The catalysts of the present invention will contain at least one Group VIII metal and at least one Group VI metal. The preferred Group VIII metal will be selected from the non-noble metals iron, cobalt, and nickel and the noble metals platinum, palladium, ruthenium, and iridium. More preferred are the non-noble metals, and most preferred are cobalt and nickel. The Group VI metal is selected from molybdenum and tungsten, preferably molybdenum. It is preferred that the catalyst of the present invention be comprised of one Group VIII metal, preferably cobalt and one Group VI metal, preferably molybdenum. The Group VIII metal, in terms of its oxide form, is typically present in an amount ranging from about 2 to 20 wt. %, preferably from about 4 to 12%. The Group VI metal, also in terms of its oxide, will typically be present in an amount ranging from about 5 to 50 wt. %, preferably from about 10 to 40 wt. %, and more preferably from about 20 to 30 wt. %. All weight percents are based on the total weight of the catalyst.

Suitable support materials for the catalysts of the present invention include inorganic refractory materials such as alumina, silica, silicon carbide, amorphous and crystalline silica-aluminas, silica-magnesias, aluminophosphates boria, titania, zirconia, and mixtures and cogels thereof. Preferred supports include silica, alumina, alumina-silica and the crystalline silica-aluminas, particularly those materials classified as clays or zeolitic materials. The more preferred support materials for purposes of the present invention are alumina, silica, and alumina-silica, with alumina and silica being the most preferred.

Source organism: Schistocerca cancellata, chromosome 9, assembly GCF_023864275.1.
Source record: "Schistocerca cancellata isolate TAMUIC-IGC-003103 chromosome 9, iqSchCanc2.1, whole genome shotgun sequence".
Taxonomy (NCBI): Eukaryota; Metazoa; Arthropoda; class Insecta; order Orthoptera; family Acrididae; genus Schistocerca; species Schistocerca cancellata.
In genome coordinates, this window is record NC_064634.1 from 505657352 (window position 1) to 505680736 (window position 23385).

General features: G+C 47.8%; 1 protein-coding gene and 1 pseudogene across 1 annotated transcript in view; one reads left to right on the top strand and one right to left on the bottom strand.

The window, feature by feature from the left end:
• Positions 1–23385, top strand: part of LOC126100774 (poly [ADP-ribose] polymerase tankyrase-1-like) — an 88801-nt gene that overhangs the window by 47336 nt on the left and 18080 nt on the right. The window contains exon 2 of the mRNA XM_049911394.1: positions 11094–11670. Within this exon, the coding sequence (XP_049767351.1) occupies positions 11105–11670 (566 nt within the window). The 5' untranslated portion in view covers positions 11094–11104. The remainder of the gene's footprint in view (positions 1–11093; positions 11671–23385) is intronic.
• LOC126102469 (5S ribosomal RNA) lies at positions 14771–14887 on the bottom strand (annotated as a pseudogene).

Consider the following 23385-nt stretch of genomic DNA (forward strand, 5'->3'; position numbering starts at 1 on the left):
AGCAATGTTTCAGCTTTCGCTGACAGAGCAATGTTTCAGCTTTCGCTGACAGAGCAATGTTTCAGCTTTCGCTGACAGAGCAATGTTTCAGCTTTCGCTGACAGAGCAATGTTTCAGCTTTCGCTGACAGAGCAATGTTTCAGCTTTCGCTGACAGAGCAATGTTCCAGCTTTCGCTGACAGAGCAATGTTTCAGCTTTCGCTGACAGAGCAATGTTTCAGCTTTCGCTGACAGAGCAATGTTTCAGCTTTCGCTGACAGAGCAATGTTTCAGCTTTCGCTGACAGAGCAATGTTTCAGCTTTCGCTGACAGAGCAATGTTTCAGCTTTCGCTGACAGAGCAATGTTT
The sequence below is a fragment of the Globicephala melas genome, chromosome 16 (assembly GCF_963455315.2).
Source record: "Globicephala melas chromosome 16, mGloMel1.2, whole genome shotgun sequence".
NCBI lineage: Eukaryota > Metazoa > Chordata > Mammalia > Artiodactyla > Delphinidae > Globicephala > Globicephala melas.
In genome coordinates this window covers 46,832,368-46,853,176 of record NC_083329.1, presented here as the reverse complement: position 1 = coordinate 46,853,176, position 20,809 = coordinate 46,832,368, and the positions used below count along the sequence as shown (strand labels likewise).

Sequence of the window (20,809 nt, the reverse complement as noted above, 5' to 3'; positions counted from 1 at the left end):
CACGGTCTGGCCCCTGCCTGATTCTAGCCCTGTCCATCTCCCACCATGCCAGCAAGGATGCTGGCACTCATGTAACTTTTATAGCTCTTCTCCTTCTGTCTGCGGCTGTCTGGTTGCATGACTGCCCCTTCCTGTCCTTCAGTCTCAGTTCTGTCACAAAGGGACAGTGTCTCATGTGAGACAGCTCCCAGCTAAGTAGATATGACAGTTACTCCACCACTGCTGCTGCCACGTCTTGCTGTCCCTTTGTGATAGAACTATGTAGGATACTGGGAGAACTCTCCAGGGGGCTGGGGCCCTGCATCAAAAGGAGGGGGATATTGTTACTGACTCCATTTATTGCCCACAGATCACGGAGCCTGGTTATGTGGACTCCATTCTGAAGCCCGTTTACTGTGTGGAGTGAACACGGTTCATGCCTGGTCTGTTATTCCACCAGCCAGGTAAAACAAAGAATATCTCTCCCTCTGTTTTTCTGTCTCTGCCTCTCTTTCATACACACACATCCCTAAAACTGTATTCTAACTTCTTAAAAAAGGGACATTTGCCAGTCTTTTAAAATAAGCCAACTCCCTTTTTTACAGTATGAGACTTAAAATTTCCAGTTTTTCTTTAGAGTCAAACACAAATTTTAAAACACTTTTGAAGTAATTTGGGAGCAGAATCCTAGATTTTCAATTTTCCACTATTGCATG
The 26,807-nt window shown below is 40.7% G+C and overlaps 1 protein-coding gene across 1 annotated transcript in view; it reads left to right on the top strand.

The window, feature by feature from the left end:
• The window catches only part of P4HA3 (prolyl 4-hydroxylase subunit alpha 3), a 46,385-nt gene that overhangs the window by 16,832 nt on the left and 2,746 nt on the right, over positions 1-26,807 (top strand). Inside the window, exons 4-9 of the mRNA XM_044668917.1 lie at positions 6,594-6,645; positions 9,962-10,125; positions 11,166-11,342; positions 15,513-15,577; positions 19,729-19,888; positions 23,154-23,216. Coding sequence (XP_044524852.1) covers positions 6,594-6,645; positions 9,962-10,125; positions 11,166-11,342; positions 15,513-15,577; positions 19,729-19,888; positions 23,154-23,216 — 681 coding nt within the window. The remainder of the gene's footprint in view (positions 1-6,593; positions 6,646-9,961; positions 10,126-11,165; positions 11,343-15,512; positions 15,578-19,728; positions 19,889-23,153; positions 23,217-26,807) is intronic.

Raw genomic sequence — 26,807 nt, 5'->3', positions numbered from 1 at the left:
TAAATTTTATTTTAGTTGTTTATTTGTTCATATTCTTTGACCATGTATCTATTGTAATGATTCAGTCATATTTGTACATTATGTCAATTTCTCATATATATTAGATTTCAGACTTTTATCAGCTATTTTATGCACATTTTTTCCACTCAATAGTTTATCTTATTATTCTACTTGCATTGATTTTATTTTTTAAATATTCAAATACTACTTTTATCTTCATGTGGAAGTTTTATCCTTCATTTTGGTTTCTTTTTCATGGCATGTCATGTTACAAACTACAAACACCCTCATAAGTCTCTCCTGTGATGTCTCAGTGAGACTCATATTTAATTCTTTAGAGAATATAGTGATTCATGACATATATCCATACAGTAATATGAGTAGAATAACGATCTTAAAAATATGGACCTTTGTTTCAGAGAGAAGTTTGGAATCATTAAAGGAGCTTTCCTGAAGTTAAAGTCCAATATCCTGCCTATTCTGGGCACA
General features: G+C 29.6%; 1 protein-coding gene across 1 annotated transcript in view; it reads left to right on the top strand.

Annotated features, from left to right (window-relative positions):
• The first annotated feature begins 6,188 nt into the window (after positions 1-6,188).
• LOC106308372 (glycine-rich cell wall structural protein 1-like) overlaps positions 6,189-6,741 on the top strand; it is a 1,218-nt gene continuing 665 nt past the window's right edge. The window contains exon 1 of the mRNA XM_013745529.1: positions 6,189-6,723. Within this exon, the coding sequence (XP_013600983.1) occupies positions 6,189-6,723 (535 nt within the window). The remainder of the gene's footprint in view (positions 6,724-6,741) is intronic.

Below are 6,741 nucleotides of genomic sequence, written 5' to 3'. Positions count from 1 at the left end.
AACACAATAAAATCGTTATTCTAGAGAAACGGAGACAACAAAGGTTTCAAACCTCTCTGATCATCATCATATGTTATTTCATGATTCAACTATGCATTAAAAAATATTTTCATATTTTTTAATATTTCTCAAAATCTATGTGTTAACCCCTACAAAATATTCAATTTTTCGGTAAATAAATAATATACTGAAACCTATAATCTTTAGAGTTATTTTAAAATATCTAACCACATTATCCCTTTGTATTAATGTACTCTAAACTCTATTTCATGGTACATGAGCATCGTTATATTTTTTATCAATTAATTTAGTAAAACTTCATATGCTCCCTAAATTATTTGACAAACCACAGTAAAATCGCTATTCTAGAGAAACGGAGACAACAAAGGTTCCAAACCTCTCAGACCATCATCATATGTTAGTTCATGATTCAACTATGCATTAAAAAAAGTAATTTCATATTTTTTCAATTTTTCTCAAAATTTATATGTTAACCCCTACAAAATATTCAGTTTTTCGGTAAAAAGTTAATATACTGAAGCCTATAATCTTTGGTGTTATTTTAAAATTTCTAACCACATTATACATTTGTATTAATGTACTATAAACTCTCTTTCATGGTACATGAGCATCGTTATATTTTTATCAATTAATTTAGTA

The catalytic metals may be loaded onto the support by any suitable conventional techniques known in the art. Such techniques include impregnation by incipient wetness, by adsorption from excess impregnating medium, and by ion exchange. Preferred is incipient wetness. The metal-bearing catalysts of the present invention are typically dried, calcined, and sulfided. As previously mentioned, it is preferred to first prepare a catalyst precursor composition. The catalyst precursor of the present invention is prepared by use of an organic agent. Organic agents suitable for use in the practice of the present invention include the amino alcohols and amino acids. Non-limiting examples of suitable amino acids include natural and synthetic amino acids. The natural amino acids include all isomers of the following: alanine, arginine, asparagines, aspartic acid, cysteine, cystine, 3,5-dibromotyrosine, 3,5, diiodotyrosine, glutamic acid, glutamine, glycine, histidine, hydroxylysine, hydroxyproline, isoleucine, leucine, lysine, methionine, phenylalanine, proline, serine, threonine, thyroxine, tryptophane, tyrosine and valine, a particularly preferred amino acid is arginine.